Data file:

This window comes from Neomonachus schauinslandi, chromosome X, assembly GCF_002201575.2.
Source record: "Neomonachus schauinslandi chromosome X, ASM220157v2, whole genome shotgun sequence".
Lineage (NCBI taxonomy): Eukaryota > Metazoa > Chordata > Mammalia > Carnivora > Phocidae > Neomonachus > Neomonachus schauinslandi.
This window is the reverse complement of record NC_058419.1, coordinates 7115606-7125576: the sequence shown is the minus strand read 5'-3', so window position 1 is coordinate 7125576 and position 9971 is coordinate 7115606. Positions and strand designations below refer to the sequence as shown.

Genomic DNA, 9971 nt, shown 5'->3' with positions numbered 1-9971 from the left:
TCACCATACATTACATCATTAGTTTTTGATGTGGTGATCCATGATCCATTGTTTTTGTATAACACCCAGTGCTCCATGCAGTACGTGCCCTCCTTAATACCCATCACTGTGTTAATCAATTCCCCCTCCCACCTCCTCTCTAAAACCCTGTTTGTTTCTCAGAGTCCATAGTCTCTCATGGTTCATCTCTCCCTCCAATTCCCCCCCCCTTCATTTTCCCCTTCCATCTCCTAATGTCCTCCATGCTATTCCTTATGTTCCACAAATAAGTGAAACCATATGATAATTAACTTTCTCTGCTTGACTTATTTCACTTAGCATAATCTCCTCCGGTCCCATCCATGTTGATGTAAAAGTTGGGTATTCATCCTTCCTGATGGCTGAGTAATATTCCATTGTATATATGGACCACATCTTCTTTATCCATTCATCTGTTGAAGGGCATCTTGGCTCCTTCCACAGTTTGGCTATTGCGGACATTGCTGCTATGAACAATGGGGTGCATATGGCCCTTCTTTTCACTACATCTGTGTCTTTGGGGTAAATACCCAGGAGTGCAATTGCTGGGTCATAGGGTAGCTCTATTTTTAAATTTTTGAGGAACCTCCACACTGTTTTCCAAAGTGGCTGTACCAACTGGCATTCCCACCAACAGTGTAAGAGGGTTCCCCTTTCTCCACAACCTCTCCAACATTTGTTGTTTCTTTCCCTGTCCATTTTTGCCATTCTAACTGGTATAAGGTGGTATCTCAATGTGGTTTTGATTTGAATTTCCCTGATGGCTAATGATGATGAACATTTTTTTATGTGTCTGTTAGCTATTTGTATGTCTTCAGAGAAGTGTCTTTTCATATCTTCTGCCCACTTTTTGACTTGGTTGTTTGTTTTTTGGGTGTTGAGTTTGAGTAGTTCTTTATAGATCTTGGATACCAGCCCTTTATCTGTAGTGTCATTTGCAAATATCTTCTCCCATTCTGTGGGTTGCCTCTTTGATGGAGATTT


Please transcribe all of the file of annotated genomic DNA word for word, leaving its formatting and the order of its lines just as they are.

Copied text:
This window comes from Neomonachus schauinslandi, chromosome X, assembly GCF_002201575.2.
Source record: "Neomonachus schauinslandi chromosome X, ASM220157v2, whole genome shotgun sequence".
Lineage (NCBI taxonomy): Eukaryota > Metazoa > Chordata > Mammalia > Carnivora > Phocidae > Neomonachus > Neomonachus schauinslandi.
This window is the reverse complement of record NC_058419.1, coordinates 7115606-7125576: the sequence shown is the minus strand read 5'-3', so window position 1 is coordinate 7125576 and position 9971 is coordinate 7115606. Positions and strand designations below refer to the sequence as shown.

Genomic DNA, 9971 nt, shown 5'->3' with positions numbered 1-9971 from the left:
TCACCATACATTACATCATTAGTTTTTGATGTGGTGATCCATGATCCATTGTTTTTGTATAACACCCAGTGCTCCATGCAGTACGTGCCCTCCTTAATACCCATCACTGTGTTAATCAATTCCCCCTCCCACCTCCTCTCTAAAACCCTGTTTGTTTCTCAGAGTCCATAGTCTCTCATGGTTCATCTCTCCCTCCAATTCCCCCCCCCTTCATTTTCCCCTTCCATCTCCTAATGTCCTCCATGCTATTCCTTATGTTCCACAAATAAGTGAAACCATATGATAATTAACTTTCTCTGCTTGACTTATTTCACTTAGCATAATCTCCTCCGGTCCCATCCATGTTGATGTAAAAGTTGGGTATTCATCCTTCCTGATGGCTGAGTAATATTCCATTGTATATATGGACCACATCTTCTTTATCCATTCATCTGTTGAAGGGCATCTTGGCTCCTTCCACAGTTTGGCTATTGCGGACATTGCTGCTATGAACAATGGGGTGCATATGGCCCTTCTTTTCACTACATCTGTGTCTTTGGGGTAAATACCCAGGAGTGCAATTGCTGGGTCATAGGGTAGCTCTATTTTTAAATTTTTGAGGAACCTCCACACTGTTTTCCAAAGTGGCTGTACCAACTGGCATTCCCACCAACAGTGTAAGAGGGTTCCCCTTTCTCCACAACCTCTCCAACATTTGTTGTTTCTTTCCCTGTCCATTTTTGCCATTCTAACTGGTATAAGGTGGTATCTCAATGTGGTTTTGATTTGAATTTCCCTGATGGCTAATGATGATGAACATTTTTTTATGTGTCTGTTAGCTATTTGTATGTCTTCAGAGAAGTGTCTTTTCATATCTTCTGCCCACTTTTTGACTTGGTTGTTTGTTTTTTGGGTGTTGAGTTTGAGTAGTTCTTTATAGATCTTGGATACCAGCCCTTTATCTGTAGTGTCATTTGCAAATATCTTCTCCCATTCTGTGGGTTGCCTCTTTGATGGAGATTT